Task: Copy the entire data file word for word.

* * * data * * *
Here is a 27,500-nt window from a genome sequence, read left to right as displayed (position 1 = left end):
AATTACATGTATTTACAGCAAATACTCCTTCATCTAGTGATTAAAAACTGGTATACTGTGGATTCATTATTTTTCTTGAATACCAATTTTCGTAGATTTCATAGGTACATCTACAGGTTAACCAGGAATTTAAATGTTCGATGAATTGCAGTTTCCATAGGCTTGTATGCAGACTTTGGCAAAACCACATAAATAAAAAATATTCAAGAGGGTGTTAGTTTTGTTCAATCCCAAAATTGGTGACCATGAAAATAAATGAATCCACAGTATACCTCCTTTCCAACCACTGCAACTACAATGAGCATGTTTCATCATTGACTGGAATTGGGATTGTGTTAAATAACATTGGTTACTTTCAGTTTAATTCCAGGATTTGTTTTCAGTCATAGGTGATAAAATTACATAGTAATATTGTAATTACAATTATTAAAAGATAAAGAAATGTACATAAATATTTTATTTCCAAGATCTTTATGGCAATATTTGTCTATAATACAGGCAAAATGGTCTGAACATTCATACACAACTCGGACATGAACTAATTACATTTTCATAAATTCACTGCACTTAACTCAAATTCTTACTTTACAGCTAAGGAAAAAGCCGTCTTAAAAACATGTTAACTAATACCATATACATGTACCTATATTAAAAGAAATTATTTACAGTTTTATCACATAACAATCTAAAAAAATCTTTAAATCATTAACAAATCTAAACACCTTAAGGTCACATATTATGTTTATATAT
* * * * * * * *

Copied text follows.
Here is a 27,500-nt window from a genome sequence, read left to right as displayed (position 1 = left end):
AATTACATGTATTTACAGCAAATACTCCTTCATCTAGTGATTAAAAACTGGTATACTGTGGATTCATTATTTTTCTTGAATACCAATTTTCGTAGATTTCATAGGTACATCTACAGGTTAACCAGGAATTTAAATGTTCGATGAATTGCAGTTTCCATAGGCTTGTATGCAGACTTTGGCAAAACCACATAAATAAAAAATATTCAAGAGGGTGTTAGTTTTGTTCAATCCCAAAATTGGTGACCATGAAAATAAATGAATCCACAGTATACCTCCTTTCCAACCACTGCAACTACAATGAGCATGTTTCATCATTGACTGGAATTGGGATTGTGTTAAATAACATTGGTTACTTTCAGTTTAATTCCAGGATTTGTTTTCAGTCATAGGTGATAAAATTACATAGTAATATTGTAATTACAATTATTAAAAGATAAAGAAATGTACATAAATATTTTATTTCCAAGATCTTTATGGCAATATTTGTCTATAATACAGGCAAAATGGTCTGAACATTCATACACAACTCGGACATGAACTAATTACATTTTCATAAATTCACTGCACTTAACTCAAATTCTTACTTTACAGCTAAGGAAAAAGCCGTCTTAAAAACATGTTAACTAATACCATATACATGTACCTATATTAAAAGAAATTATTTACAGTTTTATCACATAACAATCTAAAAAAATCTTTAAATCATTAACAAATCTAAACACCTTAAGGTCACATATTATGTTTATATAT